• \sum_{j=1}^p \left( xj\log\left(\frac{N{kj} + \alpha_{jk}}{Nk + \alpha{jk} + \beta_{jk}}\right) + (1 - x_j)\log\left(\frac{Nk - N{kj} + \beta_{jk}}{Nk + \alpha{jk} + \beta{jk}}\right) \right), \end{equation} where we compute the log sum for numerical stability. In practice, we often let $\alpha{jk} = \beta{jk}$ and $\alpha{jk} = \alpha_{j^\prime k^\prime}$ for all $j$, $j^\prime$, $k$, and $k^\prime$.

Let's try this model out.

In [2]:
# from sklearn.naive_bayes import BernoulliNB # reference sklearn implementation
from classifiers import BernoulliNB

# bernNBClf = BernoulliNB(alpha = 1, fit_prior = True)
bernNBClf = BernoulliNB(alpha = 1)
bernNBClf.fit(Xtrain_binary, ytrain)
print(1 - bernNBClf.score(Xtest_binary, ytest))
0.110026041667

We find that we achieve a misclassification rate of 11% with Laplace smoothing ($\alpha = 1$). You can see the my implementation of naive Bayes on GitHub. Let us try to pick the correct value of $\alpha$.

In [3]:
binary_misclassification_rate = pd.DataFrame(index=np.arange(11), 
                                             columns=["Train Error", "Test Error"], 
                                             dtype=np.float64)
for alpha in binary_misclassification_rate.index:
    bernNBClf = BernoulliNB(alpha = alpha)
    bernNBClf.fit(Xtrain_binary, ytrain)
    binary_misclassification_rate.loc[alpha]['Train Error'] = 1 - bernNBClf.score(Xtrain_binary, ytrain)
    binary_misclassification_rate.loc[alpha]['Test Error'] = 1 - bernNBClf.score(Xtest_binary, ytest)
## let us plot these results
plt.rc('font', size=13.)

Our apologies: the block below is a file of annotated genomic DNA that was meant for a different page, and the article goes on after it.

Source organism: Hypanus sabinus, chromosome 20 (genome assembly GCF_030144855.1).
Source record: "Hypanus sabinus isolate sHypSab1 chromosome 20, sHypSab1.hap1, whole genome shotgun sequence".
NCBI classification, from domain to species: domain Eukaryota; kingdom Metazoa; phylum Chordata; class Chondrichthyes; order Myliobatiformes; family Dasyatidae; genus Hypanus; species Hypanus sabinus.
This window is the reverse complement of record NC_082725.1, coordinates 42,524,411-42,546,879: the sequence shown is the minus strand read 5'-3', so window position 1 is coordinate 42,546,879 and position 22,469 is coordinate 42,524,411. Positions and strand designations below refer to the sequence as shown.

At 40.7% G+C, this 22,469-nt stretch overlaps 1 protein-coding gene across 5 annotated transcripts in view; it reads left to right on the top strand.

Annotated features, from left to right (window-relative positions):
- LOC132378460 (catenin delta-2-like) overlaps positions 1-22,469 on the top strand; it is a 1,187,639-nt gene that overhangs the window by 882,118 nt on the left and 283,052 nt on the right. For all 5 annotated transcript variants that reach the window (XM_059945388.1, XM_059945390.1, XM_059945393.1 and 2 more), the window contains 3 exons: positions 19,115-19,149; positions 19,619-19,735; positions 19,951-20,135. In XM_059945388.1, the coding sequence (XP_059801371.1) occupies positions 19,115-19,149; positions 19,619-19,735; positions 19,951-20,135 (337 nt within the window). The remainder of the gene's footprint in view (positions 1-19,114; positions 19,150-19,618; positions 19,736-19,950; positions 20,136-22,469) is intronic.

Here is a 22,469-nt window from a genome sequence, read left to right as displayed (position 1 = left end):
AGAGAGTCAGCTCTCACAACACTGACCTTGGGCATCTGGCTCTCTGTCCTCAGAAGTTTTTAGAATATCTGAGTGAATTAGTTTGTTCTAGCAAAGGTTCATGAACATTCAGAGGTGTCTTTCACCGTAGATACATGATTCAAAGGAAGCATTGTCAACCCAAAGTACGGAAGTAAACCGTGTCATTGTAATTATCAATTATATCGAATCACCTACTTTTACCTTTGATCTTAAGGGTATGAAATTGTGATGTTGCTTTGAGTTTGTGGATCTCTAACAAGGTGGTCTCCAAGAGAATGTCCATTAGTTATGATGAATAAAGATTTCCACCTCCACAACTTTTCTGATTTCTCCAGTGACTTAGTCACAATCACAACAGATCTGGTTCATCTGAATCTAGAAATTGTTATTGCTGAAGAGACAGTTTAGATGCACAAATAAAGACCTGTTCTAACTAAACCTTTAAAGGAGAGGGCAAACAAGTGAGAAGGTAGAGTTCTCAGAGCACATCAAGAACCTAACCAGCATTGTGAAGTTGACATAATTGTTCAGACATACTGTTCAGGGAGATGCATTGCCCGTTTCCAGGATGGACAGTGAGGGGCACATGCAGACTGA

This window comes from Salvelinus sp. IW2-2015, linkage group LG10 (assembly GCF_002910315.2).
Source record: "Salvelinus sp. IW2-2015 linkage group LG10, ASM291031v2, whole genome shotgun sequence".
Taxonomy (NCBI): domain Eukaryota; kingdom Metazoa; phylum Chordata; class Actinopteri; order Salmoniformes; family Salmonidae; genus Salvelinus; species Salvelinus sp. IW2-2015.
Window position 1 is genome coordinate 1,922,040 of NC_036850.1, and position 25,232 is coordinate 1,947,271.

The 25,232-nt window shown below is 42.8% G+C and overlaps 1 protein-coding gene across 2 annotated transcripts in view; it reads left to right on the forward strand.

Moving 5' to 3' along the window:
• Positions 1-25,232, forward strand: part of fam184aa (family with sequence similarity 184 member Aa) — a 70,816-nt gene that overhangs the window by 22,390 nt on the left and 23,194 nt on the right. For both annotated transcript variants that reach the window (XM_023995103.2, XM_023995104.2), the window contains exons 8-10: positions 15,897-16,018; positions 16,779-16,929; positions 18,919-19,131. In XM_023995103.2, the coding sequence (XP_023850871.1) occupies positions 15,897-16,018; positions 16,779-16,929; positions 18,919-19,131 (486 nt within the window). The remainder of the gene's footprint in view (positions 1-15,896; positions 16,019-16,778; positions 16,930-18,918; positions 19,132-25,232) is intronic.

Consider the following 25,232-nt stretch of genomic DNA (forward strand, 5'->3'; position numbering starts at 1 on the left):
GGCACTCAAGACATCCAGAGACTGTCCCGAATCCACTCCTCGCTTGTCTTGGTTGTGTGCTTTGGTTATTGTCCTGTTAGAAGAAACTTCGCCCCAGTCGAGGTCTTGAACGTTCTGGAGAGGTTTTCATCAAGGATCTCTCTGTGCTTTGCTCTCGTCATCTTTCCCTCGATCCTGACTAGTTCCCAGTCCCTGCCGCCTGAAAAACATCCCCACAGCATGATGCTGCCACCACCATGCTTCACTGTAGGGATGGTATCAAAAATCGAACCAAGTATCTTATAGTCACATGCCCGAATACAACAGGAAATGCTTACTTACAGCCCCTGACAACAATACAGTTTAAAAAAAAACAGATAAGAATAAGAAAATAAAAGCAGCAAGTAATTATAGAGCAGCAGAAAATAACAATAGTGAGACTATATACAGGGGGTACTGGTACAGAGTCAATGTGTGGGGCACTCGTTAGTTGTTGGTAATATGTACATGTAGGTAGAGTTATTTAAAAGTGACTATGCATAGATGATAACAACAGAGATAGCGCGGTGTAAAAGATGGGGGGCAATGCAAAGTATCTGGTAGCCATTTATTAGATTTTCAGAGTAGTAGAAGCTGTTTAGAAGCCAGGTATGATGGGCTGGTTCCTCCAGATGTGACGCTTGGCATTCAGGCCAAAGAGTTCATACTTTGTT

plt.figure(figsize=(8, 6))
plt.plot(binary_misclassification_rate.index, 
         binary_misclassification_rate['Train Error'], '--xk',
         binary_misclassification_rate['Test Error'], '-or')
plt.legend(labels = binary_misclassification_rate.columns)
plt.xlabel(r"$\alpha$")
plt.ylabel("Misclassification Rate")
plt.title("Training and Test Set Errors")
plt.grid(True)
plt.show()

So, a value of $\alpha = 1$ does achieve the lowest misclassification rate. Of course, this flavor of naive Bayes only worked on binary features. Let us extend this method by assuming a different distribution for $p(\mathbf{x} \mid y)$.

Gaussian naive Bayes

Now, we assume that

\begin{equation} x_j \mid y = k \sim \mathcal{N}(\mu_{jk}, \sigma^2_{jk}). \end{equation}

One can see that this is equivalent to writing

\begin{equation} \mathbf{x} \mid y = k \sim \mathcal{N}(\boldsymbol\mu_{k}, \Sigma_{k}), \end{equation}

where $\Sigma$ is a diagonal matrix, so this is equivalent to Quadratic Discriminant Analysis restricted to diagonal matrices.

There's not really a reasonable prior to use, so we can esimate the parameters wit maximum likelihood esimate (MLE). We have that

\begin{align} \hat{\mu}_{jk} &= \frac{1}{N_k}\sum_{\{i~:~y_i = k\}} x_{ij} \\ \hat{\sigma}^2_{jk} &= \frac{1}{N_k}\sum_{\{i~:~y_i = k\}}\left(x_{ij} - \hat{\mu}_{jk}\right)^2 = \frac{1}{N_k}\sum_{\{i~:~y_i = k\}}x_{ij}^2 - \hat{\mu}_{jk}^2, \end{align}